16 07 2012

Standing somewhat forgotten and hidden under the roots of a tree is a marker of what used to be the perimeter of what had once been described as the largest naval base east of the Suez – the Royal Navy base at Sembawang that extended for some six and a half kilometres as the crow flies from Woodlands (close to the Causeway) to Sembawang (where Sembawang Park is today). The marker, a gate post belonging to the former Rotherham Gate, the northernmost gate into the former base, is the last remnant of several entrances into the huge naval facility that had once been the pride of the British Empire and a significant source of employment for residents of Singapore.

Rotherham Gate in the 1960s (source: Derek Tait).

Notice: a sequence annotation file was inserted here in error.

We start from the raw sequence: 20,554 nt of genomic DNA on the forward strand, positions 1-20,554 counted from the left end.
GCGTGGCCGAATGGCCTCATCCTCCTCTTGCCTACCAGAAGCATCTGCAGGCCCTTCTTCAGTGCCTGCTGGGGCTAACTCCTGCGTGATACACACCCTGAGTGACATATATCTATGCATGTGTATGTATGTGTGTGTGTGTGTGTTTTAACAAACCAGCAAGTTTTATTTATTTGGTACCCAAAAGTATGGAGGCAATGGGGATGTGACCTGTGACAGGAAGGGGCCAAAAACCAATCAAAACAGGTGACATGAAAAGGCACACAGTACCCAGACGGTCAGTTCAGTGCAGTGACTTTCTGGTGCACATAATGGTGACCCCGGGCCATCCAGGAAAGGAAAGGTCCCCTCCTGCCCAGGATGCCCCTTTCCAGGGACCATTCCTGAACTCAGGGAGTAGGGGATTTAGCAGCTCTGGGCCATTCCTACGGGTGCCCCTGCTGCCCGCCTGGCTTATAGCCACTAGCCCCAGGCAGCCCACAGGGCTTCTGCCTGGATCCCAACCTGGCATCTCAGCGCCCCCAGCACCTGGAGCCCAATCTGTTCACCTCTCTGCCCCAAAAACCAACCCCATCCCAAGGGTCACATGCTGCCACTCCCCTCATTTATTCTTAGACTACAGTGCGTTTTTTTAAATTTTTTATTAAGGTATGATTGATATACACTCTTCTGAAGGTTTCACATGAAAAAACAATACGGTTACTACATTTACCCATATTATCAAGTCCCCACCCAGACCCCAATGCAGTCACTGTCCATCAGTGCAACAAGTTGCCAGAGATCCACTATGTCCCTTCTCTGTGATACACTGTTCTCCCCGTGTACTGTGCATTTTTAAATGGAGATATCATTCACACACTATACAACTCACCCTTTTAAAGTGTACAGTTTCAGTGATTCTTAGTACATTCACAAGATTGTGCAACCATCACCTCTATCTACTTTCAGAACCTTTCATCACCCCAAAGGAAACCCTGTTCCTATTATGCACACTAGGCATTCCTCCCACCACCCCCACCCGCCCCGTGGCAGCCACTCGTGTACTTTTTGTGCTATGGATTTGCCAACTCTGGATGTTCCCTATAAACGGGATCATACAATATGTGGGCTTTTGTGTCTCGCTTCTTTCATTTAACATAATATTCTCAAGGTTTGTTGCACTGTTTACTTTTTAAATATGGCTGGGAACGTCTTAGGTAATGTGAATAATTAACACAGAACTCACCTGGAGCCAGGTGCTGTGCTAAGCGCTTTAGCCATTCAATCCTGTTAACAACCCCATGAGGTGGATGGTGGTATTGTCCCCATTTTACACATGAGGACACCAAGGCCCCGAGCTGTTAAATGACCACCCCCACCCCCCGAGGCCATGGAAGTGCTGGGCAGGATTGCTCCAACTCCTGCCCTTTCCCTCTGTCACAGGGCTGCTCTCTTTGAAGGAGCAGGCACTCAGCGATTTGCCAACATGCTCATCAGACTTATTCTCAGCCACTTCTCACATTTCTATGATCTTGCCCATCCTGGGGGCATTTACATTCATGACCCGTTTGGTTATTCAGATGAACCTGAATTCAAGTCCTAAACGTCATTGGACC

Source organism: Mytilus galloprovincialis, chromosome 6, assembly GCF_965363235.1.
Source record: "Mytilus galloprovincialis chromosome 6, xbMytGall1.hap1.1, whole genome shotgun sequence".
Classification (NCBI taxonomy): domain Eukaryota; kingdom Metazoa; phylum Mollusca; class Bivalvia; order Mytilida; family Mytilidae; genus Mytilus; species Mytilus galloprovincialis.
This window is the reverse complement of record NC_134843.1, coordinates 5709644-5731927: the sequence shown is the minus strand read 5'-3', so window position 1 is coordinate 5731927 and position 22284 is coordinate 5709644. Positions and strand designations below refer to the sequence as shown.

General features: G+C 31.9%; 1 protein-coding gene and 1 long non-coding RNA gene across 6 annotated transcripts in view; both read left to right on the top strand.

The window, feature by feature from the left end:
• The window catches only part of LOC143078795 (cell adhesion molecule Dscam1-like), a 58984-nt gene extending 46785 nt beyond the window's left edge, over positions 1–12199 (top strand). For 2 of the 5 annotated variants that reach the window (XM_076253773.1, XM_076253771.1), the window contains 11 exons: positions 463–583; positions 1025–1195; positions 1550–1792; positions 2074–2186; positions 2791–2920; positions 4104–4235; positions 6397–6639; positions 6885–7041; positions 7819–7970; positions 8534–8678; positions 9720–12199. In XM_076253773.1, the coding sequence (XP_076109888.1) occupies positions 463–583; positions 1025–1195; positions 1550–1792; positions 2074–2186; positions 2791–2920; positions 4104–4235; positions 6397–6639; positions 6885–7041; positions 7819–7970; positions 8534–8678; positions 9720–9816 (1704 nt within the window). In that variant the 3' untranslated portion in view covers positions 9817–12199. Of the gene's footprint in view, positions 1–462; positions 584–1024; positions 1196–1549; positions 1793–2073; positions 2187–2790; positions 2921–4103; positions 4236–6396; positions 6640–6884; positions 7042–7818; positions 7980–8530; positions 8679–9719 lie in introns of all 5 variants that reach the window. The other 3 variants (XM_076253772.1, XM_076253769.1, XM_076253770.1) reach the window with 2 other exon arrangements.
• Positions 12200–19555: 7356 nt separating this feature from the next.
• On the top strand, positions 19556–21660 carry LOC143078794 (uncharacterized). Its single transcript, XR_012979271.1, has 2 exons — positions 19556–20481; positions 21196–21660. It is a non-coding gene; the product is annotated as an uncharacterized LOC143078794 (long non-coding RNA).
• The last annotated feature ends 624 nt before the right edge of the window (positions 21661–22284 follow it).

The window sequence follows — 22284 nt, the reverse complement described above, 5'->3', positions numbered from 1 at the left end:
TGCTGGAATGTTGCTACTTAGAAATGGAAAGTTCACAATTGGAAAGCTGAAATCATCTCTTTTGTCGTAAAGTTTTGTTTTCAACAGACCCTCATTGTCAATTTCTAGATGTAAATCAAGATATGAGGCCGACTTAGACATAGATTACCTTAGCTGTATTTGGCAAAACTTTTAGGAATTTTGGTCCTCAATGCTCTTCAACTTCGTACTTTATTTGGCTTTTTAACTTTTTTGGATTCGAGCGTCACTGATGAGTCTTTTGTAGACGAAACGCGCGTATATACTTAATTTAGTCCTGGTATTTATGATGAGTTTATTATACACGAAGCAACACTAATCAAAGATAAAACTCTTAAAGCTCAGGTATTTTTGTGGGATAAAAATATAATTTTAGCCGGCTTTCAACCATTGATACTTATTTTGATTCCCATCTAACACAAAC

The gate located at the western edge of the Naval Base and one of the main entrances into the base (the others being Sembawang Gate and Canberra Gate to the east and the southeast) was renamed as the Rotherham Gate in 1945 in commemoration of the role of the Commander of the RN Destroyer HMS Rotherham in the acceptance of the surrender of men from the Japanese Imperial Navy at the Naval Base in September 1945. Along with the other gates, the gate was manned by security personnel deployed by the Royal Navy stationed at the guard-houses that had once stood by the entrances, right until the end of October 1971 when British Forces formally withdrew from Singapore. Remnants of some of the gates in the form of gate posts and guard posts had in fact stood for some time after including that of the Rotherham Gate. Based on an account by a former resident of the base, Mr Kamal Abu Serah, the guard-house that had stood inside the gate had actually housed a provision shop after the opening up of the Naval Base in 1971.